When Laurie Ann Thompson was a kid, she loved books and animals, like me. She still does! I hope I still like books and animals when I’m older, too.
I think it’s funny that she didn’t dream of becoming an author, but she is really good at it.
Two of the books she’s written are Be a Changemaker: How To Start Something That Matters and Emmanuel’s Dream: The True Story Of Emmanuel Ofosu Yeboah, which I reviewed last month. I liked Emmanuel’s Dream because it was about perseverance. It is the true story of an African boy with one good leg who learned to ride a bike and biked around his whole country of Ghana.
Some of Laurie Ann Thompson’s books are meant to inspire people to dream on, or do something big. Other books of hers are just for entertainment, like I love My Dog and here newest one, Two Truths and a Lie: Histories and Mysteries.
I’m glad she answered my questions for this interview. This is what she said:
Question: Have you ever met the real Emmanuel?
Answer: Yes! I got to meet him in 2010 when he traveled from Ghana to San Diego to participate in a fundraising triathlon for the Challenged Athletes Foundation. We met in a coffee shop and I was able to interview him for three hours! When I transcribed our interview later, I had more than 18 pages of typed, single-spaced notes. It was incredible, and it really helped me get his story right.
Q: Why did you write this story?
A: I think many of us have felt the ways Emmanuel felt, even if we haven’t had exactly the same experiences. Most of can relate to feeling left out, to feeling like we had more to contribute than we were given credit for, and to wanting to make the world a better place. I was personally inspired by Emmanuel’s perseverance and grit, so I wanted to share his story to inspire others to follow their own dreams.
Q: What is it like being an author?
A: I love being an author because I get to do all kinds of different things. Writing is one of them, of course, but I also get to research, edit, design, give presentations, meet lots of different people, run a small business, you name it! Actually, one of the things that has surprised me most about being an author is that there are so many other things that go into it besides just writing, but I’ve found I like the variety.
Q: Have you ever visited Africa?
A: No, but hopefully I will get to someday!
Q: What message do you want kids to get out of Emmanuel’s Dream?
A: There are several messages that I hope kids will take away from Emmanuel’s Dream. The first is that they can do anything they set their minds to, even if so many people are telling them no. The second is that everyone has value, so they should respect and cherish themselves as well as others who may be different than them. The third is that everyone can, and should, strive to make the world a better place for all of us.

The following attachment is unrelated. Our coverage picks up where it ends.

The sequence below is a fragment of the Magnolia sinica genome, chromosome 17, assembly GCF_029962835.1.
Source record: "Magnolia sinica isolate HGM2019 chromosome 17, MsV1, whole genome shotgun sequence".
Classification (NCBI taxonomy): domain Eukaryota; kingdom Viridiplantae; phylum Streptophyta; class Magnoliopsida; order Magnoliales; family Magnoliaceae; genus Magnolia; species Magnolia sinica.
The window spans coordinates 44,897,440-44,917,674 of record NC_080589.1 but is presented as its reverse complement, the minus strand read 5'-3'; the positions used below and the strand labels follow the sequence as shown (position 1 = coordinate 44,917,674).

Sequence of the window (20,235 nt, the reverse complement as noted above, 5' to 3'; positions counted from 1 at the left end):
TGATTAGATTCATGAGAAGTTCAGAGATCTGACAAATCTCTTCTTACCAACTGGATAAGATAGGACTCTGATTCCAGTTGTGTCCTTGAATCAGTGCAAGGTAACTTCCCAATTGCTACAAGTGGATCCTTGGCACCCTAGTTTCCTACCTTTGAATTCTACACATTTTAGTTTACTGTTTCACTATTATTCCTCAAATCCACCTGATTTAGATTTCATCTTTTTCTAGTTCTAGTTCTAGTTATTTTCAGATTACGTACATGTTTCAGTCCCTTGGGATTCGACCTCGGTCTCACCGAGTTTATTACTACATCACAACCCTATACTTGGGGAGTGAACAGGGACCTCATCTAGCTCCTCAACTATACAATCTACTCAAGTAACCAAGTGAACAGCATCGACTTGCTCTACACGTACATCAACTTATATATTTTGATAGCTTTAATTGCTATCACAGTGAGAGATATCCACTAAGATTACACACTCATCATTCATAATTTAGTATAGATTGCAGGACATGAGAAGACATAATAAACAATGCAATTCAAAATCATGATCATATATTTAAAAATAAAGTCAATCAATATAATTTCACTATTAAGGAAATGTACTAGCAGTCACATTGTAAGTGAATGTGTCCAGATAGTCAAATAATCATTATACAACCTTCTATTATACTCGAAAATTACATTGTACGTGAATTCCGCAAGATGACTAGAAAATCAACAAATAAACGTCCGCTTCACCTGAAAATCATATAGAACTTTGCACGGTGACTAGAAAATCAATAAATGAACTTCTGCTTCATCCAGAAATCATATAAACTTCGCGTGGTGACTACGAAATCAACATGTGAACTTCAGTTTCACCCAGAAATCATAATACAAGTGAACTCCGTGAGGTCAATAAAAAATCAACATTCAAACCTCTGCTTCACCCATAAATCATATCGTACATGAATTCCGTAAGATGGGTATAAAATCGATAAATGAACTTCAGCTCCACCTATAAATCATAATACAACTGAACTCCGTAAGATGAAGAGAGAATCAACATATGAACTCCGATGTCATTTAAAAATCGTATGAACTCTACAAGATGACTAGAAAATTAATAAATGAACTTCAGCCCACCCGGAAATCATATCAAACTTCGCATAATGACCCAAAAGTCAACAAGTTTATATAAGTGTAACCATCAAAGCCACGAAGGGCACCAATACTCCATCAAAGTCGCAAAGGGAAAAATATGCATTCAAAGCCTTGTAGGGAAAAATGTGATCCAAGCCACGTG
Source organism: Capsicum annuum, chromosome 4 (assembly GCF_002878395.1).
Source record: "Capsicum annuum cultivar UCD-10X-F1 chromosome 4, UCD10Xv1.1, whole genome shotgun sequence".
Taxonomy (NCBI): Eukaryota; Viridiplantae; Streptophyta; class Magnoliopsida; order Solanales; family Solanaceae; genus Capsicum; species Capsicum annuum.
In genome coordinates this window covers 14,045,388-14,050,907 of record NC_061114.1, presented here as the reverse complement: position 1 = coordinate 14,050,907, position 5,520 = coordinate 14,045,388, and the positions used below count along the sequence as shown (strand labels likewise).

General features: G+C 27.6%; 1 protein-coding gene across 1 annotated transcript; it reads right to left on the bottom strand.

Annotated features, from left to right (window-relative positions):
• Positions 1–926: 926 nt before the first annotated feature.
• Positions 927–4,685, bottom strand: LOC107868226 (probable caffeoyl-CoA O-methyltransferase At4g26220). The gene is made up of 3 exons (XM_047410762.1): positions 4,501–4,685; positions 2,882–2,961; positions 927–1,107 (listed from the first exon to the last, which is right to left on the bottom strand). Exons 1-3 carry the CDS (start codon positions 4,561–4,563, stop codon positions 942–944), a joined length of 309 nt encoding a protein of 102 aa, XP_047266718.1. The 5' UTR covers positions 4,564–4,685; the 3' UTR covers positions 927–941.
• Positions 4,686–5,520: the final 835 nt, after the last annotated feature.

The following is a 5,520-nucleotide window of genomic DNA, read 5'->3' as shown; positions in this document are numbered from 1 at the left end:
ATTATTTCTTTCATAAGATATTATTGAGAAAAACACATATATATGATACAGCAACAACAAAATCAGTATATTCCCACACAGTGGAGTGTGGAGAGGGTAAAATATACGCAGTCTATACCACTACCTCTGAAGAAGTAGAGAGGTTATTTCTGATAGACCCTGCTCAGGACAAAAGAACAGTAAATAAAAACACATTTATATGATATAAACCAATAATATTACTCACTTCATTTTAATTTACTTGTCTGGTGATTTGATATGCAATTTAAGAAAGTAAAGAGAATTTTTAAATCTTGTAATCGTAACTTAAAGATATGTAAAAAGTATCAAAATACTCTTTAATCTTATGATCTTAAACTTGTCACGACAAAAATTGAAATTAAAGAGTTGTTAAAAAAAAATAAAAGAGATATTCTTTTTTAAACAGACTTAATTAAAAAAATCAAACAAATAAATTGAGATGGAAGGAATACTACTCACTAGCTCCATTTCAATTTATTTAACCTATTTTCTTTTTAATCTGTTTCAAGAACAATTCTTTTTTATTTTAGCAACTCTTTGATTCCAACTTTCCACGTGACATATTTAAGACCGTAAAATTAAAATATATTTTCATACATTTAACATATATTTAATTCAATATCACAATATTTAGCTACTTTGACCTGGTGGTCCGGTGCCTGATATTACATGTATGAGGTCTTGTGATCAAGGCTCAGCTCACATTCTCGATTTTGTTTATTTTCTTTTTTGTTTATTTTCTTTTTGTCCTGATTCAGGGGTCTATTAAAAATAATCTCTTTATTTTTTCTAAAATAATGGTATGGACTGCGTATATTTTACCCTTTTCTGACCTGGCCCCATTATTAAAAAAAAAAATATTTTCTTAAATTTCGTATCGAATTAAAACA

Q: Did you always want to be an author? How did you reach your goal.
A: I never even dreamed of becoming an author, which is kind of funny because my mom says I was always telling stories when I was little and I’ve always loved to write. I was a software engineer before my children were born. Reading to them helped me remember how much children’s books had been to me when I was young, and I decided I had to pursue a career as a children’s book author. It took a long time (10 years!) and a lot of hard work, but I know that I’m now doing what I was meant to do.
Q: What books would you recommend to kids like me?
A: Truthfully, whatever you want! I think the most important thing is to stay curious and read what interests you. It’s good to push out of your comfort zone every now and then and experience something new, too, but I think the most important thing is choice. I would recommend kids like you READ. Period. ☺
Q: Do you think diversity is important in children’s books? Why or why not?
A: Oh my goodness, yes, yes, yes! We all need to be able to see ourselves in stories so that we can feel our own experience is valid and that we’re not alone. We also all need to be able to see what it’s like for others who are walking a different path in life, so that we can gain more understanding of others. We all need mirrors reflecting our own lives as well as windows giving us a peek into others. For far too long there has been, essentially, only one story. But everyone has an important story to share, and we need to hear them all.